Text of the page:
Truganini's spirit respected, the new activists pursued other ancestors' remains in the Tasmanian Museum and Art Gallery's Crowther collection and in overseas museums, and also campaigned for the identification and protection of archaeological sites. Efforts in Tasmania were noted by the Commonwealth, with the Parliament and government having independently become aware of the need to protect the national estate and sites of religious, historic and cultural significance to Indigenous people. Eventually, there was national legislation in the form of the Aboriginal and Torres Strait Islander Heritage Protection Act 1984.

Selected record items relating to Tasmanian Aboriginal sites
National Archives, Canberra
Australian Institute of Aboriginal Studies – conservation of the Mount Cameron West Aboriginal site in Tasmania, 1963–64 A3211, 1963/5483
Conservation of Mount Cameron West – Aboriginal site in Tasmania, 1963–64 A463, 1964/307
Aboriginal rock engravings at Mersey Bluff, Tasmania, 1973 A3382, 1973/292
Inquiry into the Environmental Conditions of Aborigines and Torres Strait Islanders and the Preservation of their Sacred Sites – correspondence with nongovernment organisations – Aboriginal Information Service (Tasmania), 1973–75 A13154, ATS 173
Rock carvings, Mersey Bluff, Tasmania, 1975 A8739, A8/4/75/4
Rock paintings, Tasmania, 1976 A6180, 5/4/76/13
Evidence of ancient Aboriginal race found in Tasmania, 1981 A6180, 2/2/81/35
Aboriginal man at demonstration against the public use of burial grounds on Flinders Island in Bass Strait, 1984 A6135, K5/10/84/75
Rock painting found in north west Tasmania, 1986 A6180, 1/4/86/1

In the 1970s and 1980s, the TAC became, according to Lyndall Ryan, 'one of the most prominent and influential Aboriginal organisations in Australia'. It was fortunate to have a cadre of strong leaders including Rosalind Langford, Greg Lehman, Jim Everett and Heather Sculthorpe. However, the best known, Michael Mansell, was in a category of his own. Mansell was born in Launceston in 1951 to a third-generation Islander family and joined the TAC Launceston branch in 1973. By 1976 he was state secretary and exhibiting what journalists like to call 'a flair for controversy'. He created a media sensation when he made an unscheduled presentation of artefacts to Queen Elizabeth II when she arrived for a reception at the Wrest Point Hotel Casino in May 1977. Later, travels to Libya, visits to overseas museums seeking the return of Aboriginal remains, promotion of an Australian Aboriginal nation and in 1990 an Australian Provisional Government, reinforced his profile and cause. Inevitably, he came under the notice of ASIO.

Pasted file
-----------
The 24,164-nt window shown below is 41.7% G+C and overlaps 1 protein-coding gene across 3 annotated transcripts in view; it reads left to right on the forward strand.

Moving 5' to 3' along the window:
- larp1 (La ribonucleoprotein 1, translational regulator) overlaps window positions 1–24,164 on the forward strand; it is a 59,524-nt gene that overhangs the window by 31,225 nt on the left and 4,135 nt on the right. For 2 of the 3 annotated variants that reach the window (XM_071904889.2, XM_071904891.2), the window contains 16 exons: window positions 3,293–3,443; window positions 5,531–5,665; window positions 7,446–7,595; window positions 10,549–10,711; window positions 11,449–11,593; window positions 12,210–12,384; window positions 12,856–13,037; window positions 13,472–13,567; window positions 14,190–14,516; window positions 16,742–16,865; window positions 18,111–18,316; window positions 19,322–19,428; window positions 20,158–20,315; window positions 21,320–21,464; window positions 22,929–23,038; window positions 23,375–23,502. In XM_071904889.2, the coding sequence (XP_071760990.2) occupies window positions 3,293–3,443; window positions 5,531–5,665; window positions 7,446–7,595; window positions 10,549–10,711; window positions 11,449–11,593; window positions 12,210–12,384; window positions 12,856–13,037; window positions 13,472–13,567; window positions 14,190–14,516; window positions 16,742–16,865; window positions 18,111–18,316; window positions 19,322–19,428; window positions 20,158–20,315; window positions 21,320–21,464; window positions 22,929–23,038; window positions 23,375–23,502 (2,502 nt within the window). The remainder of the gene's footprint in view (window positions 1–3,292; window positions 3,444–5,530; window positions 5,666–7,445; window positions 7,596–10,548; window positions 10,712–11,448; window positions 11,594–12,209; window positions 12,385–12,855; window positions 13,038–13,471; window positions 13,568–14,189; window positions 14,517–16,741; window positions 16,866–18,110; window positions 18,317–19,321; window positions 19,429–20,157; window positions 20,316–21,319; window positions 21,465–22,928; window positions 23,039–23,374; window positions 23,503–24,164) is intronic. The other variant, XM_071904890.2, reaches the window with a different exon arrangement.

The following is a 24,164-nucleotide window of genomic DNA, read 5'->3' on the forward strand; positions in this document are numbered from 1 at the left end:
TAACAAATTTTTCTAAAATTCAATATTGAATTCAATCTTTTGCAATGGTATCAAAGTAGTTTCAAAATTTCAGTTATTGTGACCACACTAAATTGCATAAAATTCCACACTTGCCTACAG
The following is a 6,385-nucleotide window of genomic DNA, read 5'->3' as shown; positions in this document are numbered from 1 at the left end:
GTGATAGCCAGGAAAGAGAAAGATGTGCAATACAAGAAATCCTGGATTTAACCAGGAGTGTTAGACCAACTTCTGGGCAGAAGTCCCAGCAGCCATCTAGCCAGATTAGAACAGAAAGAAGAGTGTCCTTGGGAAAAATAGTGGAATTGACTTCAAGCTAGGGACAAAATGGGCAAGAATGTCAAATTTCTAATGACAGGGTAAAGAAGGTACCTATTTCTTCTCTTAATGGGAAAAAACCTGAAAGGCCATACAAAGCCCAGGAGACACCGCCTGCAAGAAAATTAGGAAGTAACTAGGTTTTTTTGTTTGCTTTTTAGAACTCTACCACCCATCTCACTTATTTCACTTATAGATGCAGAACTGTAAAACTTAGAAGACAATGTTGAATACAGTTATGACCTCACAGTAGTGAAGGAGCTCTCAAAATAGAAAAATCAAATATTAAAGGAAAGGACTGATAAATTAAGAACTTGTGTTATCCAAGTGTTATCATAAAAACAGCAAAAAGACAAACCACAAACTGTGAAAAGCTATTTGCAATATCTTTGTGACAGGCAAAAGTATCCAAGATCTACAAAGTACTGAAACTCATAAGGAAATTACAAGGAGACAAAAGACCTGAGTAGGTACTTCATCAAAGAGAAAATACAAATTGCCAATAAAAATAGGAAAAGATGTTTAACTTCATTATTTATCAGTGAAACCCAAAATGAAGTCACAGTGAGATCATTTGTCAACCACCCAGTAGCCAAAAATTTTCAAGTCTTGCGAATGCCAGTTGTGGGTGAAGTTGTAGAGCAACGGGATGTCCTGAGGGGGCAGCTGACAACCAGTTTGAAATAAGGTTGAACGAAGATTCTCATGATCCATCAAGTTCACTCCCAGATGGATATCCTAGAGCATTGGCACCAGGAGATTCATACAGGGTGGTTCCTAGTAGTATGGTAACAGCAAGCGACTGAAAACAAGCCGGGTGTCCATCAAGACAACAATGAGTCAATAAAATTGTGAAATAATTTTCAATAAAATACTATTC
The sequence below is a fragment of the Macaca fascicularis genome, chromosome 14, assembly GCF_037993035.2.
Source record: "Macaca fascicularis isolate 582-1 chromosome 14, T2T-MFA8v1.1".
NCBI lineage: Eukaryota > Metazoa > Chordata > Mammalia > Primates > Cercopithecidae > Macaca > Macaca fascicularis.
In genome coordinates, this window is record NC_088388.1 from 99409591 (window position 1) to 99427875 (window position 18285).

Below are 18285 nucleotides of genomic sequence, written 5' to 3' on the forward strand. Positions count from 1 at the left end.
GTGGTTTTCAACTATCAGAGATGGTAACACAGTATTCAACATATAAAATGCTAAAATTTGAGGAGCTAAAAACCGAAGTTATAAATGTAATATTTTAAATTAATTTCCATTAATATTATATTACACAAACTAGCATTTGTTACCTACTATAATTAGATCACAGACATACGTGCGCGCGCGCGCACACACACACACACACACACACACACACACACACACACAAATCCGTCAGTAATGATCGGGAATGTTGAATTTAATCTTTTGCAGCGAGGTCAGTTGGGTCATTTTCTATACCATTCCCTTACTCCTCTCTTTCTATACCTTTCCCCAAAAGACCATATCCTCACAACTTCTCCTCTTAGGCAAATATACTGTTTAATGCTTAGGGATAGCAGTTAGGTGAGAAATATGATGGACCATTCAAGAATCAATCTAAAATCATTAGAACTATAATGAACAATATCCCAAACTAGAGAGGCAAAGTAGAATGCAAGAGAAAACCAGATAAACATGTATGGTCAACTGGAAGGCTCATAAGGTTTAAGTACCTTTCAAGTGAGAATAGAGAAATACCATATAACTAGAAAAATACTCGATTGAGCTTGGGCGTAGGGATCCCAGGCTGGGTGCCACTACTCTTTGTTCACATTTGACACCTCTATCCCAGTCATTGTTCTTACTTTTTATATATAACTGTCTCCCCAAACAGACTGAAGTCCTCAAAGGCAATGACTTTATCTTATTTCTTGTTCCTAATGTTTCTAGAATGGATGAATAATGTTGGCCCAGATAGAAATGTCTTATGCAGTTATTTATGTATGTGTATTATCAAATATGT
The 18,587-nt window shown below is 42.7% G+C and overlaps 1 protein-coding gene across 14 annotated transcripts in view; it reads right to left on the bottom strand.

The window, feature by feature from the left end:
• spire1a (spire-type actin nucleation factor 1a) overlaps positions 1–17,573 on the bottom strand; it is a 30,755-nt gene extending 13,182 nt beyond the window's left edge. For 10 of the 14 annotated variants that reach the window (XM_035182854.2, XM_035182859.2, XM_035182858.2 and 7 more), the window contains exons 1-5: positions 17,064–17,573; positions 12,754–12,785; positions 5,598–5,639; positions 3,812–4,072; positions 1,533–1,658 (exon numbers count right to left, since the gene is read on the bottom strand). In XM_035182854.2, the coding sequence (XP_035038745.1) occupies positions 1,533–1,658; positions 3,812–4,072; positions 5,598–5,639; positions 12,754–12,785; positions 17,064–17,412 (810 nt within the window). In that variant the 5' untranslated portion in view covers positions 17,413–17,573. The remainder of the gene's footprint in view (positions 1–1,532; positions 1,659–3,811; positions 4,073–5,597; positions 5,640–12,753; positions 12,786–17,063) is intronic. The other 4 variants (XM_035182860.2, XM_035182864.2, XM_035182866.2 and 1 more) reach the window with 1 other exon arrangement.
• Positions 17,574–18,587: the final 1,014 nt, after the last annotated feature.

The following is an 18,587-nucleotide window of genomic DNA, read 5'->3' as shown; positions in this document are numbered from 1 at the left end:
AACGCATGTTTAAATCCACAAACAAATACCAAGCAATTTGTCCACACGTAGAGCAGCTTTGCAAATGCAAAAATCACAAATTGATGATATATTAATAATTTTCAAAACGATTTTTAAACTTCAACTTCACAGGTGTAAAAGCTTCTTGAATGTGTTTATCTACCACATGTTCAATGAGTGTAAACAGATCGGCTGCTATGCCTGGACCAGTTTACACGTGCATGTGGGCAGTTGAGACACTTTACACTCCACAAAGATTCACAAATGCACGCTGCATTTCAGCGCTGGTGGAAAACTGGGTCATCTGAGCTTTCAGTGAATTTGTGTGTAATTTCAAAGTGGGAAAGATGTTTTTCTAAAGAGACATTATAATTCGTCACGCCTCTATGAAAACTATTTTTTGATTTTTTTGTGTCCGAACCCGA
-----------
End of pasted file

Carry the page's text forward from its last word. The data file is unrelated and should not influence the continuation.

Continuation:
Selected items relating to Michael Mansell
National Archives, Canberra
National Aboriginal Government – application for post office box, 1979 A1209, 1980/744 PART 1
Mansell, Michael, Volume 1, 1982–83 A6119, 5505
National Archives, Perth
Resource information database sheets (Broome) – police – M Mansell, 'Police/Aboriginal relations: a Tasmanian perspective', 1984 D4152, 829

In the early 1980s, Mansell and others in the TAC began determined campaigning for land rights. They formed an Aboriginal Land Council and concentrated initially on the ownership of Oyster Cove, a former Aboriginal station, and the return of the remains of Oyster Cove ancestors held in the Crowther collection at the Tasmanian Museum and Art Gallery. This period coincided with the governments of Bob Hawke, whose Minister for Aboriginal Affairs for more than two governments (1983–87) was Clyde Holding.

Series recorded by Clyde Holding (CP 434)
National Archives, Canberra
Subject files maintained by Mr Clyde Holding as Minister for Aboriginal Affairs, 1980–87 M2142
Binders of transcripts of press conferences and speeches by Mr Holding as Minister for Aboriginal Affairs, 1983–87 M2159
Folders of press cuttings maintained by Mr Holding as Minister for Aboriginal Affairs, 1986–87 M2161
Folders of 'correspondence pinks' relating to the portfolio of Aboriginal Affairs, 1986–87 M2165
Folders of papers maintained by the Hon Allan Clyde Holding relating to the Aboriginal Affairs portfolio, 1983–87 M3555


Chapter 6
Tasmanian Aboriginal people